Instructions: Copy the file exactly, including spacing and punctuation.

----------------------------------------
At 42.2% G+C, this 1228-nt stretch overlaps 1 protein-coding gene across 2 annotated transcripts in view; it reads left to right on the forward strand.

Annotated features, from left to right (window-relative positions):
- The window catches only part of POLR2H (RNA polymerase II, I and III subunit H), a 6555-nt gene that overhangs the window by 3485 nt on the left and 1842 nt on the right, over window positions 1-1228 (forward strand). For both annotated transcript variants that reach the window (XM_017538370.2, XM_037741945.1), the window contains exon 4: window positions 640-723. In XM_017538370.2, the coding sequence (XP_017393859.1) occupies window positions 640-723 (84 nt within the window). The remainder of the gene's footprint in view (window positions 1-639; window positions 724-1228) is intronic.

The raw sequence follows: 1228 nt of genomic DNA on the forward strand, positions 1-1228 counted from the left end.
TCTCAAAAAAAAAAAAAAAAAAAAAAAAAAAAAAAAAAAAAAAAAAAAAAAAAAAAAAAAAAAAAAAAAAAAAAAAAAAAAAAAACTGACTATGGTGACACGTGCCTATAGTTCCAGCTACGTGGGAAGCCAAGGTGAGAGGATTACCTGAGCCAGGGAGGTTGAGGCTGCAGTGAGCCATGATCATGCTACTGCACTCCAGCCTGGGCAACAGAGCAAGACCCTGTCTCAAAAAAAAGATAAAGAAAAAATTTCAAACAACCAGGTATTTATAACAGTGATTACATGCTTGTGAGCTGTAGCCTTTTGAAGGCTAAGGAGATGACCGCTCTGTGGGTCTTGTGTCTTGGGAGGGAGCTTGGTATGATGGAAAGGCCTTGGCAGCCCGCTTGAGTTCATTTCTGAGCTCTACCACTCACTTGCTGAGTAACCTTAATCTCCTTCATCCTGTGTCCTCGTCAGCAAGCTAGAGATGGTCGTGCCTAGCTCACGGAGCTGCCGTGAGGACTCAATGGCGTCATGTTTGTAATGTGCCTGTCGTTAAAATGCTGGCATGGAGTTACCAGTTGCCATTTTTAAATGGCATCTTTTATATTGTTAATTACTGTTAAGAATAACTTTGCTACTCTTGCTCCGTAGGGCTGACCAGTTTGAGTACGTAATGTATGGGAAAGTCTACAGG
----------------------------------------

At 42.2% G+C, this 1228-nt stretch overlaps 1 protein-coding gene across 2 annotated transcripts in view; it reads left to right on the forward strand.

Annotated features, from left to right (window-relative positions):
- The window catches only part of POLR2H (RNA polymerase II, I and III subunit H), a 6555-nt gene that overhangs the window by 3485 nt on the left and 1842 nt on the right, over window positions 1-1228 (forward strand). For both annotated transcript variants that reach the window (XM_017538370.2, XM_037741945.1), the window contains exon 4: window positions 640-723. In XM_017538370.2, the coding sequence (XP_017393859.1) occupies window positions 640-723 (84 nt within the window). The remainder of the gene's footprint in view (window positions 1-639; window positions 724-1228) is intronic.

The raw sequence follows: 1228 nt of genomic DNA on the forward strand, positions 1-1228 counted from the left end.
TCTCAAAAAAAAAAAAAAAAAAAAAAAAAAAAAAAAAAAAAAAAAAAAAAAAAAAAAAAAAAAAAAAAAAAAAAAAAAAAAAAAACTGACTATGGTGACACGTGCCTATAGTTCCAGCTACGTGGGAAGCCAAGGTGAGAGGATTACCTGAGCCAGGGAGGTTGAGGCTGCAGTGAGCCATGATCATGCTACTGCACTCCAGCCTGGGCAACAGAGCAAGACCCTGTCTCAAAAAAAAGATAAAGAAAAAATTTCAAACAACCAGGTATTTATAACAGTGATTACATGCTTGTGAGCTGTAGCCTTTTGAAGGCTAAGGAGATGACCGCTCTGTGGGTCTTGTGTCTTGGGAGGGAGCTTGGTATGATGGAAAGGCCTTGGCAGCCCGCTTGAGTTCATTTCTGAGCTCTACCACTCACTTGCTGAGTAACCTTAATCTCCTTCATCCTGTGTCCTCGTCAGCAAGCTAGAGATGGTCGTGCCTAGCTCACGGAGCTGCCGTGAGGACTCAATGGCGTCATGTTTGTAATGTGCCTGTCGTTAAAATGCTGGCATGGAGTTACCAGTTGCCATTTTTAAATGGCATCTTTTATATTGTTAATTACTGTTAAGAATAACTTTGCTACTCTTGCTCCGTAGGGCTGACCAGTTTGAGTACGTAATGTATGGGAAAGTCTACAGG